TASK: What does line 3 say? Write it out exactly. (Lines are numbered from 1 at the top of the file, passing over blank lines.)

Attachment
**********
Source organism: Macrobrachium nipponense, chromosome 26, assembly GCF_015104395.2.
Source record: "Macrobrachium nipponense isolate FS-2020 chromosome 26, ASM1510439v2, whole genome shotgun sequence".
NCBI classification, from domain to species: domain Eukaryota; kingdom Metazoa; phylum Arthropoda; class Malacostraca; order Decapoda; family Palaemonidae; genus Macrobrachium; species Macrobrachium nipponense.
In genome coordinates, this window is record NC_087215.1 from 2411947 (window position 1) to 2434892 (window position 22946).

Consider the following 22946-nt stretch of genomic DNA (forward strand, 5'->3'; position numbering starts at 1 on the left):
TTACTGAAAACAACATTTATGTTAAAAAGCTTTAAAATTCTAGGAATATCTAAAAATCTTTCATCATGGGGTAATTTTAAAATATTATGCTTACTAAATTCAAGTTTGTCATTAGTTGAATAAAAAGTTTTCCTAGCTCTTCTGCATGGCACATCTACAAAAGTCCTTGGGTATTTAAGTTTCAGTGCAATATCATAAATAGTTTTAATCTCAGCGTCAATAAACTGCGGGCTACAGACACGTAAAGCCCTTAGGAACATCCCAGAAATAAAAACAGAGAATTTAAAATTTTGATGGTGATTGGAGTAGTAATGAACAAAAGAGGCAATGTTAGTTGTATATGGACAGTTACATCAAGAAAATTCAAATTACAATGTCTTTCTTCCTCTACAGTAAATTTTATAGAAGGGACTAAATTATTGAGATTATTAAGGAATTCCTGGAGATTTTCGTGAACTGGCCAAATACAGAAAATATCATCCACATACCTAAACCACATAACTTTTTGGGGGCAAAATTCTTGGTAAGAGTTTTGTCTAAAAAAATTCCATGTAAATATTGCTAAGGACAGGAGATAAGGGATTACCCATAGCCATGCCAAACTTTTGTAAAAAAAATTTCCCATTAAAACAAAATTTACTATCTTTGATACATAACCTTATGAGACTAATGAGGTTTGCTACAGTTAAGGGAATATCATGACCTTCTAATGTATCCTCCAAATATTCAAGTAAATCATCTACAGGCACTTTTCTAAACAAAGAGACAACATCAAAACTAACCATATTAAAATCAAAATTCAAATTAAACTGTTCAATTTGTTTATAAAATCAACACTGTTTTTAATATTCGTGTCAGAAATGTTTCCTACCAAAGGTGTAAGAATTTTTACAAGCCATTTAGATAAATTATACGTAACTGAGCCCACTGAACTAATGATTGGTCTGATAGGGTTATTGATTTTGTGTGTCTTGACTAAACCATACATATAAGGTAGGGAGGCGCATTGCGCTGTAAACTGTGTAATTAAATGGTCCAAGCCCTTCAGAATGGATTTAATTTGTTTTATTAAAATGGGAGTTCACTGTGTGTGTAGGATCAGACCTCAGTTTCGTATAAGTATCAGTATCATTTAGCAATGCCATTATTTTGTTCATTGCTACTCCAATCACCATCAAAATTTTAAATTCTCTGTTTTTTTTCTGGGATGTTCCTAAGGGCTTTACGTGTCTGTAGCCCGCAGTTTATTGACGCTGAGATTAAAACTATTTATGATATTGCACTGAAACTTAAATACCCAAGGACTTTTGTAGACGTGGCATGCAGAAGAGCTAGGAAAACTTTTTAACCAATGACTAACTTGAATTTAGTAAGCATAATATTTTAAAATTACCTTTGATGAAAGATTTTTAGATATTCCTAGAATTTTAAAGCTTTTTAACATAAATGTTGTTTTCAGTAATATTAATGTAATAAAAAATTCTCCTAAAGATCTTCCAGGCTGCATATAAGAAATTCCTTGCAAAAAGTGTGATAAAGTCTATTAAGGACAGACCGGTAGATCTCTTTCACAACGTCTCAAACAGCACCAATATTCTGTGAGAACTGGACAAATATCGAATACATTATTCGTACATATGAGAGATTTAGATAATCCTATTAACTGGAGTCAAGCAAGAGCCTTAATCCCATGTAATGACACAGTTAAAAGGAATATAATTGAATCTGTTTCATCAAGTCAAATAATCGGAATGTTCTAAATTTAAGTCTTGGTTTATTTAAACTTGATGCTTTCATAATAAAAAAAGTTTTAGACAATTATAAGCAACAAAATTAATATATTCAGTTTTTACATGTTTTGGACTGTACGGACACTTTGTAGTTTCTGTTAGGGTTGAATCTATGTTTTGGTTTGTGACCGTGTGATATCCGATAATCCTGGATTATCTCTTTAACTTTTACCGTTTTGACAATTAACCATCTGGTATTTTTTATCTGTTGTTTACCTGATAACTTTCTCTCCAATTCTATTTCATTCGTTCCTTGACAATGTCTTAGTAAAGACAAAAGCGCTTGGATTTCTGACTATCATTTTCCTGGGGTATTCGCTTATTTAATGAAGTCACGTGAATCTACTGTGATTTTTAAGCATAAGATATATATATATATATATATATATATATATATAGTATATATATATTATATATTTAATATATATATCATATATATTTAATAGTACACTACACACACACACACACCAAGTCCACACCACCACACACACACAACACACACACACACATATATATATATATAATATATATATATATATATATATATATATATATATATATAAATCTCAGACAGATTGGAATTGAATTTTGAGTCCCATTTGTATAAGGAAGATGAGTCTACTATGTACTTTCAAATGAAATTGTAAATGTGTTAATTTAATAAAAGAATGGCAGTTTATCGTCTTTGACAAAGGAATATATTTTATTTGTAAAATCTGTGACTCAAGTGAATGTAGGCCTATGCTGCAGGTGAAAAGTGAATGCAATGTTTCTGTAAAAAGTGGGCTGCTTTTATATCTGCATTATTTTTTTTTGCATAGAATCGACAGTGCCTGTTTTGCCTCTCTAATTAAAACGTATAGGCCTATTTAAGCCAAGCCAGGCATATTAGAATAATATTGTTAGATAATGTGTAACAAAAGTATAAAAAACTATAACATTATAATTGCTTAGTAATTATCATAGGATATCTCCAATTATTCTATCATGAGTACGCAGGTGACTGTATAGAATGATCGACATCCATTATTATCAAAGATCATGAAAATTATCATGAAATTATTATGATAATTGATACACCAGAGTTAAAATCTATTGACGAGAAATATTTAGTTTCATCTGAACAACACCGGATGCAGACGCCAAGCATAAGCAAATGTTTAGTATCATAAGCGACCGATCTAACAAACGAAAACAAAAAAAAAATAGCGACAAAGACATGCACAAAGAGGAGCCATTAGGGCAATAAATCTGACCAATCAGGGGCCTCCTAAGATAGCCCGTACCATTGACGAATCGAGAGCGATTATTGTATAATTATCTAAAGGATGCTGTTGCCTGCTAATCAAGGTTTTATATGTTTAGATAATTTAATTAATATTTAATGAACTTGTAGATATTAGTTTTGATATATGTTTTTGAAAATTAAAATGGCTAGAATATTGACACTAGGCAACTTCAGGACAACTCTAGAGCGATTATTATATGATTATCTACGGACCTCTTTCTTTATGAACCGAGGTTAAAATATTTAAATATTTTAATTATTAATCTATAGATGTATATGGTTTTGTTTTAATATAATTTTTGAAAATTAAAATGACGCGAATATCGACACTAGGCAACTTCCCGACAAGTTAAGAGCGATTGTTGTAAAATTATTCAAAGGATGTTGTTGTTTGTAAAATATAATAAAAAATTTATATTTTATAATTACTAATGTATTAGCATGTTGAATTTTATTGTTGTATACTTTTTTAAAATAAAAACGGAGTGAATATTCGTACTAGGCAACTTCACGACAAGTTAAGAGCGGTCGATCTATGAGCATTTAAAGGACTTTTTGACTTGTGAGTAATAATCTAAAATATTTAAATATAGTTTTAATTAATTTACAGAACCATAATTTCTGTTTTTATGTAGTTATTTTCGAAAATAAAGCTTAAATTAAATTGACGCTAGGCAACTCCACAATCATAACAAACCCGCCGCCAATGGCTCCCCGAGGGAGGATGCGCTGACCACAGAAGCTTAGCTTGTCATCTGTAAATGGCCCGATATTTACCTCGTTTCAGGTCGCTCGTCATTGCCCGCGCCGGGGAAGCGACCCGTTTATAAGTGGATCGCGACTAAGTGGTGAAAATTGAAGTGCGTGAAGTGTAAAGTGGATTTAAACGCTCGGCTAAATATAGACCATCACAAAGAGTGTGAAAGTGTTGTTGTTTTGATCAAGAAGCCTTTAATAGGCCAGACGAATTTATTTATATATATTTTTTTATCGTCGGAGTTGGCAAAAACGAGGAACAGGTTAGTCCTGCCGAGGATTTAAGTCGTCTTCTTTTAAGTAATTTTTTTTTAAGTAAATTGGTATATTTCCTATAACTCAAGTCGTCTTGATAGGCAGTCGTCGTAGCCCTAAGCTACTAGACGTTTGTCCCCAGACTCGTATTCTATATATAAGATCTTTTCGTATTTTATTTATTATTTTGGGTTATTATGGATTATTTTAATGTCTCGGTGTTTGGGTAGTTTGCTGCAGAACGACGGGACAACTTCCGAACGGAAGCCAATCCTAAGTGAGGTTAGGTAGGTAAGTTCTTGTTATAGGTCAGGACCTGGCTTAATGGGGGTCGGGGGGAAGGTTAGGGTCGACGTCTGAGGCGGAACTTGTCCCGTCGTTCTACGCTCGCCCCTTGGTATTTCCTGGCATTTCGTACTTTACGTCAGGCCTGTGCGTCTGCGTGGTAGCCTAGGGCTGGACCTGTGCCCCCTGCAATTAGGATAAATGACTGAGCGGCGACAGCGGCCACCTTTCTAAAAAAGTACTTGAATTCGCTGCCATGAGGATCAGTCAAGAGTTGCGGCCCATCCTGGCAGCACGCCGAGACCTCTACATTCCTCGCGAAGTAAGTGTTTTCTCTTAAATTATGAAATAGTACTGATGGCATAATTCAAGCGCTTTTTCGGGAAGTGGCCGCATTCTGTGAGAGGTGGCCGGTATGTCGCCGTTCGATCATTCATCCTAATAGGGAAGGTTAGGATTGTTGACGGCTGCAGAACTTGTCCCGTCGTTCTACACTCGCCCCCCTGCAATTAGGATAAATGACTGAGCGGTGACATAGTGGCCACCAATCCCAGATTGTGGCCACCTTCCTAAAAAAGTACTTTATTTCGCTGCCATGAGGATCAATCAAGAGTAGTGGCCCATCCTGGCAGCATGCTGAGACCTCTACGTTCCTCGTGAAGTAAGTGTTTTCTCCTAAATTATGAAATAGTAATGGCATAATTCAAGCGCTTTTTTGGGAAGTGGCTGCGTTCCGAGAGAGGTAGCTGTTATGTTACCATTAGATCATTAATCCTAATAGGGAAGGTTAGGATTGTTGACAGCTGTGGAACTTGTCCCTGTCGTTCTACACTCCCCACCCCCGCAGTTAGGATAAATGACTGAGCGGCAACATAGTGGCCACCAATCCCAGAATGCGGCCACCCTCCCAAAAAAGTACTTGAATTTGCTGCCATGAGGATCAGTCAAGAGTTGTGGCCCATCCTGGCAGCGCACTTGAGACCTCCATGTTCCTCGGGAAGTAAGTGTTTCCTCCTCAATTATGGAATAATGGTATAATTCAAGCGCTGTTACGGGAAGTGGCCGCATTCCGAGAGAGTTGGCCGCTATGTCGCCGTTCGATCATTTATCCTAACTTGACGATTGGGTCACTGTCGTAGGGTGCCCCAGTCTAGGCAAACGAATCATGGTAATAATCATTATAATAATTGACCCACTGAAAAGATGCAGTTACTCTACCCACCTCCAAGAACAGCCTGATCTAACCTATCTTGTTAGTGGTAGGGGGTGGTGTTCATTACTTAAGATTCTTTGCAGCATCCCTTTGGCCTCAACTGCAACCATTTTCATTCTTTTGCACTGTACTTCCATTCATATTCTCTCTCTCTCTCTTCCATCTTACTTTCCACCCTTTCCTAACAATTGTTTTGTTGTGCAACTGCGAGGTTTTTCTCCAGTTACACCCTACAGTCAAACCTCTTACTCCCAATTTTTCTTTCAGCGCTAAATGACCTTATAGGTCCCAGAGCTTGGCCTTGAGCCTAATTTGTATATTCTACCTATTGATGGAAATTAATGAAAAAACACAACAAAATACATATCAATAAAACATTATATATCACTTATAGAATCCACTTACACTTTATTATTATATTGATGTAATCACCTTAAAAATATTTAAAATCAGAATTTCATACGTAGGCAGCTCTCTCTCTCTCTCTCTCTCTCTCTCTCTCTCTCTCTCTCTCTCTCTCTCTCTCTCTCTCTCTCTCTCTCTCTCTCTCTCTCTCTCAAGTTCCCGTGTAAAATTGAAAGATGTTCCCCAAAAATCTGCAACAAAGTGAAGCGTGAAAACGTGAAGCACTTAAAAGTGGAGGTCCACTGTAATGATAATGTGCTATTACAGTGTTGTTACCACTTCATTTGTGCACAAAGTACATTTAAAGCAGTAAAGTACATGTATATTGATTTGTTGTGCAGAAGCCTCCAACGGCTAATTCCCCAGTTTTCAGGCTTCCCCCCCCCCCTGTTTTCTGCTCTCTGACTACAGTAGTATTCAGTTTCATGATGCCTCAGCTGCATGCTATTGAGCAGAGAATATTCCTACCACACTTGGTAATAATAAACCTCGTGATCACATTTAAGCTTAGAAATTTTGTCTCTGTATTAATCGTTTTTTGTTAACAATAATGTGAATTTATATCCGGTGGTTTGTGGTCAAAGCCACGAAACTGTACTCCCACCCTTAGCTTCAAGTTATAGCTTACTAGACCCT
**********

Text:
NCBI classification, from domain to species: domain Eukaryota; kingdom Metazoa; phylum Arthropoda; class Malacostraca; order Decapoda; family Palaemonidae; genus Macrobrachium; species Macrobrachium nipponense.